The fulfillment that comes with eating a hearty meal is one of the great joys in life. After a good meal, we feel not only fuller, but more ready to face the world. Combined with the company of good friends or family, such a meal produces happiness unlike any other.
However, there are evil forces at work in the universe that would deprive us of this happiness. These nefarious forces do not show themselves immediately after the meal. Rather, they give the eater a taste of post-feast contentment that makes the subsequent eruption all the more distressing. The offenders make themselves known first with a rumble in the gut, which is almost immediately followed by a loud burst that scientists like to call "flatulence."
What are these demons in our bellies called, you ask? What molecules would be so bold as to deny us our after-dinner enjoyment?
They go by many names — lactose, inulin, oligosaccharides — but as a group, they are referred to as the "indigestible carbohydrates." Instead of being digested in the small intestine like good little carbohydrates, these tiny devils move into the colon unaltered. There, they are eaten by bacteria that produce massive volumes of gas (and, for fellow diners, discontent). In fact, the chemistry blog Molecule of the Day (http://scienceblogs.com/moleculeoftheday) recently reported that just 1 gram of carbohydrate can produce 700 milliliters of gas! That's enough for roughly seven after-dinner, ahem, interruptions.
The first of the molecules I mentioned, lactose, is the most benign. In fact, most Americans can digest lactose, which is the principal sugar found in milk. For the majority of the population, this sugar is broken down by the enzyme lactase in the small intestine. However, some individuals, particularly those who trace their ethnic heritage back to countries with traditionally low milk consumption, do not produce lactase. After consuming large amounts of lactose, these folks develop serious cases of flatulence, but artificial lactase and lactose-free alternative products allow them to minimize their gas production. Furthermore, even most lactose-intolerant people can handle a cup of milk per day without too many adverse effects. Lactose is a relatively tame foe when compared to the other indigestible carbohydrates.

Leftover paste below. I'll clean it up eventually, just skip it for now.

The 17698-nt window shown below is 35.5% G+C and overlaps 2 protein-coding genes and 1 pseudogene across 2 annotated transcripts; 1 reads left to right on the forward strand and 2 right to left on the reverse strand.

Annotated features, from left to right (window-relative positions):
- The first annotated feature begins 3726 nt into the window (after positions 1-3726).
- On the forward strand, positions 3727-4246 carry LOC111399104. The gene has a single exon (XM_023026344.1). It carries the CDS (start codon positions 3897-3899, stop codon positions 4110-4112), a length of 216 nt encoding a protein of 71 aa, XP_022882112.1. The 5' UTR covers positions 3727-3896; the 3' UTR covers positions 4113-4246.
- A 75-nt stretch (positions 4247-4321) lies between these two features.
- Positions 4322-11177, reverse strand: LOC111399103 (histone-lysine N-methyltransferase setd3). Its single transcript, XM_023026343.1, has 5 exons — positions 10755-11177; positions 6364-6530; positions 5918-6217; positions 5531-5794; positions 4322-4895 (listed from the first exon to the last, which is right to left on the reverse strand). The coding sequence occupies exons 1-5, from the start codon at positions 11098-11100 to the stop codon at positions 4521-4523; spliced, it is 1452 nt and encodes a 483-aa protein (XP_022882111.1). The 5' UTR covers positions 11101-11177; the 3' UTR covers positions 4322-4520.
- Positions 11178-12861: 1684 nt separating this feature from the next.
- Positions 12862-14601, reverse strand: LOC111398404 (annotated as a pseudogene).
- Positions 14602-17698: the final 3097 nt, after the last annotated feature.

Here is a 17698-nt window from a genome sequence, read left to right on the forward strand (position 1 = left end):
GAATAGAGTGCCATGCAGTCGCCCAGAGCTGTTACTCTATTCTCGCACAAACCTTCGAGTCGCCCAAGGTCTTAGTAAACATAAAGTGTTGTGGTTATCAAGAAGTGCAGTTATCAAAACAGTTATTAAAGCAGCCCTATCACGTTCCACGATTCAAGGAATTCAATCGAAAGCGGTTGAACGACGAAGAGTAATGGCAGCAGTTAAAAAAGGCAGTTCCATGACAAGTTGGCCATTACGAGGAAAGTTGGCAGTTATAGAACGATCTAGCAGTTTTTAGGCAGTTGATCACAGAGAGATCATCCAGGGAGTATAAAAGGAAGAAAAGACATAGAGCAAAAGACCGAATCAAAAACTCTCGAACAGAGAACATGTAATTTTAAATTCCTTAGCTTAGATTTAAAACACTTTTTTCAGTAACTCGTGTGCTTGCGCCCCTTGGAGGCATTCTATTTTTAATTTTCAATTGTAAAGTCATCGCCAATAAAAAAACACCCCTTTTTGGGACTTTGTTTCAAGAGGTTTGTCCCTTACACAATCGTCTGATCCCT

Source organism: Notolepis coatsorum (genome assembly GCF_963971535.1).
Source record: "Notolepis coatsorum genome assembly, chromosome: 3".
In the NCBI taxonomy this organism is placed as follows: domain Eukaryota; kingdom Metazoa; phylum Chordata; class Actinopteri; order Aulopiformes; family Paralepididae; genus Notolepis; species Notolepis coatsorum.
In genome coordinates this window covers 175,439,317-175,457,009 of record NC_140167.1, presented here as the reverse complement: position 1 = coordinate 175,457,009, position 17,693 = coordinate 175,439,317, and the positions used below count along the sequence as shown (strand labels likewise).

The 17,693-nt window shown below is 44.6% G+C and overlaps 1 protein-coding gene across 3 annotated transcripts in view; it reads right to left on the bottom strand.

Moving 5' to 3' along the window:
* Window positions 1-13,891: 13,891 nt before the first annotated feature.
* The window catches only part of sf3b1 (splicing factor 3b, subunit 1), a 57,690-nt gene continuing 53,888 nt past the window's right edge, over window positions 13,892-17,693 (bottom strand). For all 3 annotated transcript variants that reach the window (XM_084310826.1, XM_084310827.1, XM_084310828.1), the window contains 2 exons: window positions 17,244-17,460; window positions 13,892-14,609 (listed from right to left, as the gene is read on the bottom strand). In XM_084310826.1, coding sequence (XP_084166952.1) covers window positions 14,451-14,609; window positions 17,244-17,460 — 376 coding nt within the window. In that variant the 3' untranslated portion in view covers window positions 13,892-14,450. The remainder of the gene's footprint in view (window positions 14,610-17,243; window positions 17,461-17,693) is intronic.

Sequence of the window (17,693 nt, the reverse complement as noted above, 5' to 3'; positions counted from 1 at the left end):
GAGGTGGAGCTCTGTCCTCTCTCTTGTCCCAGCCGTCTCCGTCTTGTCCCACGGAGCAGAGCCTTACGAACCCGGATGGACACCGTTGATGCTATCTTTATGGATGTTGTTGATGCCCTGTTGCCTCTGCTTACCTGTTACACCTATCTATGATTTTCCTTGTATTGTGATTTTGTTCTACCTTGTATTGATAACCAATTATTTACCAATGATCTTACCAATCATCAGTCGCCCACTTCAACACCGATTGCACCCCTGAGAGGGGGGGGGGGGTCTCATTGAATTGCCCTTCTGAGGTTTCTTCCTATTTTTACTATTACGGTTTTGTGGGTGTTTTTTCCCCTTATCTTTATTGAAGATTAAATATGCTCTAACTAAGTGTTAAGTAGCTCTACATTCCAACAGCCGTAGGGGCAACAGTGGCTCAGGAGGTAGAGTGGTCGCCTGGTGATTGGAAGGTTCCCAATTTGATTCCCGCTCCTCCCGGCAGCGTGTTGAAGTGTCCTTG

A greater and more universal offender than lactose is inulin, a form of fiber that exists in plants such as onions, garlic and Jerusalem artichokes. In fact, the last of these is reputed to wreak such havoc on digestion that the 17th century English botanist John Gerard once remarked of them, "Which way soeuer they be drest and eaten they stirre and cause a filthie loathsome stinking winde within the bodie, thereby causing the belly to be pained and tormented and are a meat more fit for swine than men." Delicious!
The last of our unholy trinity of indigestible carbohydrates are perhaps the most malicious of all: the oligosaccharides. These three-, four- and five-sugar carbohydrates have long been considered the reason beans are referred to as "the musical fruit," and they are scientifically proven to produce toots. However, recent research — yes, there are people who research this kind of thing — suggests that cell-wall cements also play a role in gas production from beans. Either way, the indigestible carbohydrates in beans make them the composers of many a sad chord in the soundtracks of our lives.
It is tempting to submit to the collective will of these indigestible carbohydrates, to throw our hands in the air and let our gut bacteria do their dirty work. However, thanks to modern chemistry, we can enjoy indigestible carbohydrates without unwanted gas production. For lactose-intolerant folks suffering after a glass of milk, it's as simple as ingesting some lactase with their beverage. In the cases of other indigestible carbohydrates, however, people who want to eat massive quantities of Jerusalem artichokes or three-bean chili need the help of something the body does not normally produce — alpha-galactosidase. This enzyme, which is sold over the counter as Beano, breaks down the normally indigestible carbohydrates, making them cave to the digestive power of the small intestine. Because of chemistry, we need not cave to the gassy forces of evil.
Indigestible carbohydrates are a powerful force. They bring with them loud noises and potent smells, and it is probably a good idea to resist them. However, in using chemicals to treat the symptoms of eating, say, a black bean quesadilla, it is important that we not forget the food's traditional effects. Perhaps the person who best sums it up is 16th-century Christian reformer Martin Luther, who was no stranger to indigestible carbohydrates. After serving dinner to a houseguest, he supposedly once asked, "Why do you not belch and fart? Did you not enjoy the meal?"
Jason Engelhart is a junior majoring in economics and history. Post-dinner intestinal turmoil getting you down? Let Jason know. E-mail him at [email protected]